• Finally, I used the Safeway acquisition price starting in 2014 and reduced it in 2016 for the impairment charge of $2.8B in 2016
  • I determined estimated value per share attributable to Sobeys, CRR, Safeway, and deducted total debt per share to arrive at an estimated sum of the parts valuation.  I ignored other real estate investments (Genstar) and the previously disposed of Empire theatres in my analysis.
  • I then compared avg price per share in the market vs. my sum of the parts analysis in order to assess whether Empire on a sum of the parts basis has traded at a theoretical premium or discount to price per share over time.

Findings:

  • It's interesting to compare my theoretical SOTP vs. avg stock price.  The two metrics have tracked pretty closely since 2007, per below.  As the business grew and generated positive returns on invested capital, the spread between theoretical sum of the parts vs. avg stock price remained positive.
  • As integration and negative return on capital issues with Safeway have become problematic, the spread between the two measures has inverted.  By my measures, PPS at just under $20 is lower than theoretical SOTP by close to $6 (this doesn't mean that this spread can't get wider)
  • The discount of theoretical SOTP to PPS at .71 is the lowest discount over the last 10 years.







What if I just ascribe a value of $0 to Safeway?
















Here, I get a theoretical SOTP of $16 per share, ex-Safeway.  We're only about $3 or 17% away...


Free Cash Flow to the Firm

In this case, I used free cash flow as reported in each annual report going back to 2007, and I normalized the 2014 free cash flow downward by $640M in order to remove the non-recurring sale of manufacturing facilities.  I then added back after tax interest expense each year to get a better approximation of free cash flow to the firm, and I discounted the resulting free cash flows by 8% perpetually each year (no growth), and compared the results to EV.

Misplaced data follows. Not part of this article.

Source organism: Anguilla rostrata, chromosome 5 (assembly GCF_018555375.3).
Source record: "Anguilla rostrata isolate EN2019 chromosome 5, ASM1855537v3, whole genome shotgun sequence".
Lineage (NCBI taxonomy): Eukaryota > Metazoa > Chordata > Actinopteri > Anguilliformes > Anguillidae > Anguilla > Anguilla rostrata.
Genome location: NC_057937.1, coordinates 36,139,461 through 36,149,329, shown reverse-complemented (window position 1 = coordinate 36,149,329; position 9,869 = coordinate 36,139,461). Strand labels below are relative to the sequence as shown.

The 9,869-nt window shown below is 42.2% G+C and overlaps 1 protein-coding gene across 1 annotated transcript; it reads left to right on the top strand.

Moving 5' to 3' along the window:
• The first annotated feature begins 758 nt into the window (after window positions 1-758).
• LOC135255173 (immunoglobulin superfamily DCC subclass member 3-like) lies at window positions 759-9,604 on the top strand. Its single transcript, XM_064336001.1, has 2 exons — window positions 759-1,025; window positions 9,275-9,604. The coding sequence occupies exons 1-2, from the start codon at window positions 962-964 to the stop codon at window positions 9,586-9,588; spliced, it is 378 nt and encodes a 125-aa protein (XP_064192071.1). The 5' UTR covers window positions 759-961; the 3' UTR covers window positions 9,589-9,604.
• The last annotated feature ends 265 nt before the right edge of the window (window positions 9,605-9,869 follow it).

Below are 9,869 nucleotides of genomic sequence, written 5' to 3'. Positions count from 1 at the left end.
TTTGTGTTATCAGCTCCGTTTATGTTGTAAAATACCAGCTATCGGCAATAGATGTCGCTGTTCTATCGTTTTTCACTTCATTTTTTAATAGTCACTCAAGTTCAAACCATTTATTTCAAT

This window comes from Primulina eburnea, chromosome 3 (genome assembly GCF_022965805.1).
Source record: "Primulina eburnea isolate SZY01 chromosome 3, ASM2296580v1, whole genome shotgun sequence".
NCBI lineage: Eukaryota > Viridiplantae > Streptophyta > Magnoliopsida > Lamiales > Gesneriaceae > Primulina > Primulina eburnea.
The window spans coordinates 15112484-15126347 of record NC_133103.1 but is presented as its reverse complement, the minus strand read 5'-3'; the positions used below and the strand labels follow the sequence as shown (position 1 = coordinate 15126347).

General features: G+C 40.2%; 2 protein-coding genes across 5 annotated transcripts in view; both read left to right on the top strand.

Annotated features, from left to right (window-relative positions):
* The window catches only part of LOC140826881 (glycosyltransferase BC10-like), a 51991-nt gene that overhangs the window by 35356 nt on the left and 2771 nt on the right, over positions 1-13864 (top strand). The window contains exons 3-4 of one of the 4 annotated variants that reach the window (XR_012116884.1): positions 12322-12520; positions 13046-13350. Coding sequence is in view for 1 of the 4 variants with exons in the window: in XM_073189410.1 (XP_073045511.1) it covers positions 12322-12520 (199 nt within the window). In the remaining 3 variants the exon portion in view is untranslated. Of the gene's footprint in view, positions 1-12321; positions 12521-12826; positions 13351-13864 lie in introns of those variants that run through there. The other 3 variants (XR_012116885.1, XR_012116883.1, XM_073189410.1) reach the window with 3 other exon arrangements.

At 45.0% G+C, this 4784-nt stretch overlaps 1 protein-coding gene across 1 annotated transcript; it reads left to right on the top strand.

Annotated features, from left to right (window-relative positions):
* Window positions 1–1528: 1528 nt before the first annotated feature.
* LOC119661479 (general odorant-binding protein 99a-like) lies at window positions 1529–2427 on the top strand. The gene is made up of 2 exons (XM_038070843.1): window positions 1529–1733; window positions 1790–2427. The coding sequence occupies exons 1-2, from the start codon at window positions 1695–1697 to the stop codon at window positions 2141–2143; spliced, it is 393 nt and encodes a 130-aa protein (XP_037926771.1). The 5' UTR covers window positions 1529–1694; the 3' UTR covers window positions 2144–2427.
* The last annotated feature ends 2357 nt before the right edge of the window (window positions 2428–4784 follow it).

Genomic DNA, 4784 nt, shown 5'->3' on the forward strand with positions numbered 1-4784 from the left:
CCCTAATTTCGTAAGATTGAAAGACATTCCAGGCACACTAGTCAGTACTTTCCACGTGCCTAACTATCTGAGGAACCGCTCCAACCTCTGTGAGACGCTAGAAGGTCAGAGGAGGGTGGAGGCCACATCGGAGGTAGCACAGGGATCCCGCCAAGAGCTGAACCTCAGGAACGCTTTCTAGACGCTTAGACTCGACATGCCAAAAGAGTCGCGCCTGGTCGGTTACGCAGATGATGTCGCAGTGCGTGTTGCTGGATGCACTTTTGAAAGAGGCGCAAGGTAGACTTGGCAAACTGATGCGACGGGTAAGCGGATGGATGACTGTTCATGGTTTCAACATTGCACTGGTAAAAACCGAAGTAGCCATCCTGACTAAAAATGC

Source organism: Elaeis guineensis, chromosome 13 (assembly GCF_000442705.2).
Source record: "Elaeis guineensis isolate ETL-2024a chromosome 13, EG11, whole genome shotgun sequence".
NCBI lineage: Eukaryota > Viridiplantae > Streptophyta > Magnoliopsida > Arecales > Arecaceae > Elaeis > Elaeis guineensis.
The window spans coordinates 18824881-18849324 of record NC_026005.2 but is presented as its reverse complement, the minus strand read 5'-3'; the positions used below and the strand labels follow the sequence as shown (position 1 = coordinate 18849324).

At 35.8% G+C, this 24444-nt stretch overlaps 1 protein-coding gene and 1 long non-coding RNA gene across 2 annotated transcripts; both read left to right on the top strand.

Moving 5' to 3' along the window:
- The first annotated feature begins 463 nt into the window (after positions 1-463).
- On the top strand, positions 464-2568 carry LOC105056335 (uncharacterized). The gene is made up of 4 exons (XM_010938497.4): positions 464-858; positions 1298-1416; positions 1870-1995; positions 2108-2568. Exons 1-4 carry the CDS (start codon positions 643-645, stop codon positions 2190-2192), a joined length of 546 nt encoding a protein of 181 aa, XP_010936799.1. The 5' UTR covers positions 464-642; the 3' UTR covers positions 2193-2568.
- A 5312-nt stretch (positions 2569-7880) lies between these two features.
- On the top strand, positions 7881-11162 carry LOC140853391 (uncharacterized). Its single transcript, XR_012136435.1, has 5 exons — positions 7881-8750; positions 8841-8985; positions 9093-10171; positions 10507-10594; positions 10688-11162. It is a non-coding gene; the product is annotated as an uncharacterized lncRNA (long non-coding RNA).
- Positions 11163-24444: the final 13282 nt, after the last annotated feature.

For my purposes, I approached free two ways, 1) using as reported free cash flows in 2016, and 2) taking the average of reported free cash flows between 2012 and 2015.  Arguably, 2014, 2015 & 2016 include non-recurring Safeway integration and system related costs, so it's possible that normalized, sustainable free cash flows once the Safeway integration is done (or undone), should be higher than reported.

My results are as follows:















In this case, I get capitalized free cash flows of between $6.2B and $8.8B, vs. current EV of say, $7.3B.  If normalized sustainable free cash flows are closer to $630M, I'd argue that Empire looks about 17% undervalued here, but until the Safeway issues are fully resolved, I'd hazard a guess that the stock will continue to languish.


Concluding Thoughts

I believe the shares will continue to under-perform until there's better visibility regarding Safeway. While compelling on the basis of sum of the parts or capitalized free cash flows, these two theoretical measures alone don't guarantee that the stock won't continue to get cheaper.  I do note that at $16, it seems that you're getting Safeway at $0 on a SOTP basis.






No comments:

Post a Comment